Bringing Hyper-Philanthropy™ to Rural America

THG has practiced regularly in rural America. Although when we think about philanthropy, we may not imagine this part of the country, having grown up in a town in western Nebraska, I’ve observed the unique role philanthropy plays to support this lifestyle. The United States Department of Agriculture defines a rural community as being open countryside with only a few thousand residents. As with other parts of the country, rural America has been hit hard by inflation and the price of fuel, however the migration trend to these parts of our country indicate cost-of-living being the highest consideration toward relocation.

The Association of Equipment Manufacturers, who has its finger on the pulse of workforce development around the country, recently cited this trend in their January 2022 article, stating, “Americans are moving to rural areas in ever-increasing numbers, reflecting their increased desire to seek out more space, embrace entrepreneurial opportunities, and take advantage of a lower cost of living”.

As we continue to observe more individuals moving to and contributing to these communities, here are some tips we’ve found help when applying our Hyper-Philanthropy methodology:

  • Communication: In rural philanthropy, to be honest, there is still less dependency, even post-COVID, on virtual platforms like Zoom. To be successful, these platforms have to be supported by in-person, face-to-face contact in managing your campaign. That can be inconvenient sometimes, but it is necessary because of a tradition of gathering for community. Likewise, information is still disseminated in rural communities through word of mouth as much as the Internet, so you have to be very precise when it comes to volunteer messaging.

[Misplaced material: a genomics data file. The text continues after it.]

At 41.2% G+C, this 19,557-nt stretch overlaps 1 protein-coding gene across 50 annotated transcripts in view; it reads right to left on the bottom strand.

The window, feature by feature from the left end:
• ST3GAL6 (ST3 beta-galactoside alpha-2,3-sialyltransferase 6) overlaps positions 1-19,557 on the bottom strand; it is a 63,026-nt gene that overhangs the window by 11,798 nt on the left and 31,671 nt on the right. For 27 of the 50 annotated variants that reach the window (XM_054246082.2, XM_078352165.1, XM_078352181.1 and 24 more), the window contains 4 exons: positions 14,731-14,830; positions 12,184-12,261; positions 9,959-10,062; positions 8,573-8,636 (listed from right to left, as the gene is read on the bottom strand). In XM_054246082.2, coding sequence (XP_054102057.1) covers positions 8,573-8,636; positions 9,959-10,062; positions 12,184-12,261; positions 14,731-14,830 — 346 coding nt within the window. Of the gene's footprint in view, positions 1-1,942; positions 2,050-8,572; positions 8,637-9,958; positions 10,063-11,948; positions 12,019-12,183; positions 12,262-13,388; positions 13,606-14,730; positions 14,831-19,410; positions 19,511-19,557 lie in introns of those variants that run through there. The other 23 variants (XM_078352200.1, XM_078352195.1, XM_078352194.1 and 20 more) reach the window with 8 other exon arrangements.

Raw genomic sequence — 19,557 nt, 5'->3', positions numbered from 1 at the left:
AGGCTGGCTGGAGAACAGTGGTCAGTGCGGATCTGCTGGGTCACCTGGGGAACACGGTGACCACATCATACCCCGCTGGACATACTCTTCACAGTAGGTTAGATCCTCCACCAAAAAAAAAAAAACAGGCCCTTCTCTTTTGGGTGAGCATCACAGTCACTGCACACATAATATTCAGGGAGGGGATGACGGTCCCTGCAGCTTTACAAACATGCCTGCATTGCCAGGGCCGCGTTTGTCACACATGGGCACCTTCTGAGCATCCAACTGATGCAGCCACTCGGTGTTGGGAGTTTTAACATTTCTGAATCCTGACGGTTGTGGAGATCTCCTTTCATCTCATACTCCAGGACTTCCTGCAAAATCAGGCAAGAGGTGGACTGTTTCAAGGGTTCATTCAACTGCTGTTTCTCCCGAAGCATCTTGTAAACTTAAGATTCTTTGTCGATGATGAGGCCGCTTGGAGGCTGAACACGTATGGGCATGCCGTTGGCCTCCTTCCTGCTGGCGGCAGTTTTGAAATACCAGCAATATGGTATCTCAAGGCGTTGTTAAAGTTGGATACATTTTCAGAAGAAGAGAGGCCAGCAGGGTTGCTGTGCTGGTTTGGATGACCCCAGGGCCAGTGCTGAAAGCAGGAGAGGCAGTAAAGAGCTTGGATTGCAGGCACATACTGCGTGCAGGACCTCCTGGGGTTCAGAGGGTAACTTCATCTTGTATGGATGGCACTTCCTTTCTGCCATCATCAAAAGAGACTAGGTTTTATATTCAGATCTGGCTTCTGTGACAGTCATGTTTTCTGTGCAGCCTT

• Behavioral Economics: Growing up in a rural community and working in communities where the hospital serves a radius of over 70 miles, it is rare for anyone in the community to demonstrate wealth or speak of wealth. It simply doesn’t seem to go with the rural value set. There is a common refrain that “nobody’s wealthy.” That said, you would be making a poor assumption if you assumed no one in small towns had money. Agriculture is one of the largest industries in America, contributing 5% of our GDP, and often – although they don’t speak of it – people in the industry are very generous. The other thing to consider is ways of giving. We have multiple clients who’ve included gifts of grain, ranch land, or livestock. Although complex in managing these types of gifts, they can be very significant. You just have to be creative and appreciate the behavioral economics that govern rural philanthropy. THG’s feasibility interview process naturally allows us to uncover these behavioral nuances.
  • Culture: There are numerous foundations and governmental entities that specialize in investing in rural communities. There is a culture among these outside funders that respects the rural way of life and wants to seek ways to enhance it; you just have to find them. That’s where THG can help.

Ultimately, one must realize that philanthropy is primarily driven by individuals, as evidenced in the 2021 Giving USA report referenced below, and individuals come from all walks of life.

Contact us today to see how we can help you get hyper about philanthropy.